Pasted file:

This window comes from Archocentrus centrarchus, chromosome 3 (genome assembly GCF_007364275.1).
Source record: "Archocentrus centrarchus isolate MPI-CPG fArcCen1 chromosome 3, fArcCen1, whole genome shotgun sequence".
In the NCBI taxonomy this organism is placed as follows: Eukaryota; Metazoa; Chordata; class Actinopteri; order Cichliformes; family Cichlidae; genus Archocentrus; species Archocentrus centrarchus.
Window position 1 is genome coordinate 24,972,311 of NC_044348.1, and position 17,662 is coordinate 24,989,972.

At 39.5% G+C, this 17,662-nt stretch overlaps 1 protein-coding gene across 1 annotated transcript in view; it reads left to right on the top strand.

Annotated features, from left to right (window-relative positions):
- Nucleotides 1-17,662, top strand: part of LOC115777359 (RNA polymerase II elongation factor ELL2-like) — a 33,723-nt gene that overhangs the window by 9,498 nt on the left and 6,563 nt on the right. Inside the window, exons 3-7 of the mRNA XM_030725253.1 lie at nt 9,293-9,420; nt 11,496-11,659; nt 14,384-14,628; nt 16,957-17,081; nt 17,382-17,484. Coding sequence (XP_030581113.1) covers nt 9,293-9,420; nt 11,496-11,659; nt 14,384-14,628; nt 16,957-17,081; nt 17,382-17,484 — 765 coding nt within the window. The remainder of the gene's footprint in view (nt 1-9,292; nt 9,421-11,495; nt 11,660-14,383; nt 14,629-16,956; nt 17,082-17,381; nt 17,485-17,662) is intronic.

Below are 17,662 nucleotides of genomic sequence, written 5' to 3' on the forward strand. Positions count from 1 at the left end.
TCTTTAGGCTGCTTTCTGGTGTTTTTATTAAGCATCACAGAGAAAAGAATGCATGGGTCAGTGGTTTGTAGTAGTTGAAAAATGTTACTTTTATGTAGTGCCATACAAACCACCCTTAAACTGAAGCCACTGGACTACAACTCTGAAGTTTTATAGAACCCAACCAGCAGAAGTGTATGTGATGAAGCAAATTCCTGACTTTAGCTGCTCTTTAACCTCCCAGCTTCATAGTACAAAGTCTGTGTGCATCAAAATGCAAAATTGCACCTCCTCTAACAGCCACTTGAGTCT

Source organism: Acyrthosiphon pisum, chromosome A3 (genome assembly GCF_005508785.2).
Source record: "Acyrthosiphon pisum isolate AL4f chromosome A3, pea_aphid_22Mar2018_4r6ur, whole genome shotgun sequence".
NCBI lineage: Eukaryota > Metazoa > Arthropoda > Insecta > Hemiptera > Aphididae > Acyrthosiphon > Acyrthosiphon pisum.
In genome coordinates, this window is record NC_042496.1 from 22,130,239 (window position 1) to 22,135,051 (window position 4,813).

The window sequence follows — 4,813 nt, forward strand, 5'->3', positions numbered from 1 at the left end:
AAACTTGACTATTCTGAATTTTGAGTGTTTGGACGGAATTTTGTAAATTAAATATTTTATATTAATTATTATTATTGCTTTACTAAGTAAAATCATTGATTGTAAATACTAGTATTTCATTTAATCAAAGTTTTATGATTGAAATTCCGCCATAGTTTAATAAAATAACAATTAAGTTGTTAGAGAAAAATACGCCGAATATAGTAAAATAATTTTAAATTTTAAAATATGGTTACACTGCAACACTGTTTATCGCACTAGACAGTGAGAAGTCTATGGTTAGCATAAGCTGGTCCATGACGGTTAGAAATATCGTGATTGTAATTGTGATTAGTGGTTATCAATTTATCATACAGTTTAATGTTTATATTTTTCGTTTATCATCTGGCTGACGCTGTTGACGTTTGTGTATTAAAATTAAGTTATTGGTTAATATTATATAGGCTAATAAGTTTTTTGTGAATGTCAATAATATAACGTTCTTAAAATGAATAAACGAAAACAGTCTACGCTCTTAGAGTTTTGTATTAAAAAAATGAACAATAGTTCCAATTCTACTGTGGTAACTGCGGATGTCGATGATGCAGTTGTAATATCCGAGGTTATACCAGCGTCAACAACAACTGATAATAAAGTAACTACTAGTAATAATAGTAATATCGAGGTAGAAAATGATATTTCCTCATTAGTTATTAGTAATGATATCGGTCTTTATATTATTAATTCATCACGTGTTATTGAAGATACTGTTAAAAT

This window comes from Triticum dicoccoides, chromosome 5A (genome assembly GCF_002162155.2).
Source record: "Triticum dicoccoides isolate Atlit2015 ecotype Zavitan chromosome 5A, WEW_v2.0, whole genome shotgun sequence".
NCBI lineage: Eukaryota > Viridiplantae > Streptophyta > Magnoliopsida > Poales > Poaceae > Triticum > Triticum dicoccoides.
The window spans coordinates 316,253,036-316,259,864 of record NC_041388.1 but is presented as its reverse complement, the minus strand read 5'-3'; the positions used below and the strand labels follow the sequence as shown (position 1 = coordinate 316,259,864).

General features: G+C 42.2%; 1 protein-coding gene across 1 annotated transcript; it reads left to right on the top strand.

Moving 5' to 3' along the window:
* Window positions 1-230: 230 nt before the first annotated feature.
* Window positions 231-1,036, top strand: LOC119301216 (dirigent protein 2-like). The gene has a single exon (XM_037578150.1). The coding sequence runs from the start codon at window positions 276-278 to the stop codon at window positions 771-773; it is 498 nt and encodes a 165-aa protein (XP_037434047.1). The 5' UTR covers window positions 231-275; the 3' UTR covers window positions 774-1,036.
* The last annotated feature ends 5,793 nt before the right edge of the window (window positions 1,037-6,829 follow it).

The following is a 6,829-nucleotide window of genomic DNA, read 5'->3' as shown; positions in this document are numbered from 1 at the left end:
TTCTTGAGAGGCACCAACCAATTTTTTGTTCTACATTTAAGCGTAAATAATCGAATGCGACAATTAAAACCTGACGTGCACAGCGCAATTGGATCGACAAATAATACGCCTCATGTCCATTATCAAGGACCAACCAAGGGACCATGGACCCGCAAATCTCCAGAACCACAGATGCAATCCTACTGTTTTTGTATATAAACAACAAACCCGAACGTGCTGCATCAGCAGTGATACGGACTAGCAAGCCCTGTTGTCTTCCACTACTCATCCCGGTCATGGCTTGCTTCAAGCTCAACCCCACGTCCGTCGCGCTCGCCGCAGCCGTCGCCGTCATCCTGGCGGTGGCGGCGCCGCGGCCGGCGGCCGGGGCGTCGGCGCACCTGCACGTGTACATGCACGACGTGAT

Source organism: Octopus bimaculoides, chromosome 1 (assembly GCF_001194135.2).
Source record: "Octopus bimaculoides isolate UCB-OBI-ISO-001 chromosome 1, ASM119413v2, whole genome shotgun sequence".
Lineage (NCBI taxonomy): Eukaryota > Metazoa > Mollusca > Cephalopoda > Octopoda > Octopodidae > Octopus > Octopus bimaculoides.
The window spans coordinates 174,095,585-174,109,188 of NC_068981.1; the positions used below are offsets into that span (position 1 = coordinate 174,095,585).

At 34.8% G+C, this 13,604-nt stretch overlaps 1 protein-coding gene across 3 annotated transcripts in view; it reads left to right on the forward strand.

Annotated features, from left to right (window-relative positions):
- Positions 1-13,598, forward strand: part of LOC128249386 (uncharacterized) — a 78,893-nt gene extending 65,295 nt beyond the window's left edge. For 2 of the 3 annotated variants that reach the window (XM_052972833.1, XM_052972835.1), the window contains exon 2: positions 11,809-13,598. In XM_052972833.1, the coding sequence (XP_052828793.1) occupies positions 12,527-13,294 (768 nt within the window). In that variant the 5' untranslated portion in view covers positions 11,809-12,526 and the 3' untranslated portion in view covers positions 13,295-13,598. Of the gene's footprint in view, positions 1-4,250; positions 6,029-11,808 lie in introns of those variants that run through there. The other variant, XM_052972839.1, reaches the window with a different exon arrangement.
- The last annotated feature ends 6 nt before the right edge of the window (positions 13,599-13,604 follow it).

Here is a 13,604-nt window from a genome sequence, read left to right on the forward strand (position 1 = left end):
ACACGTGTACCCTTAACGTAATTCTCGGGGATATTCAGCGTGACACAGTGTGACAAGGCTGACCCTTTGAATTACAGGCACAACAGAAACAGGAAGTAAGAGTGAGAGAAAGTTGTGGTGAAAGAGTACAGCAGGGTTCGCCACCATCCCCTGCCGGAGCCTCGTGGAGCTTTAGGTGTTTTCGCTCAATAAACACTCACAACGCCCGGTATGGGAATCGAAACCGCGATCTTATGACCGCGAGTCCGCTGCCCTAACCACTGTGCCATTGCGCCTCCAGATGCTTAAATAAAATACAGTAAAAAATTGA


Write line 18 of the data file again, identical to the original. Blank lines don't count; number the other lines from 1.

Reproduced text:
NCBI lineage: Eukaryota > Viridiplantae > Streptophyta > Magnoliopsida > Poales > Poaceae > Triticum > Triticum dicoccoides.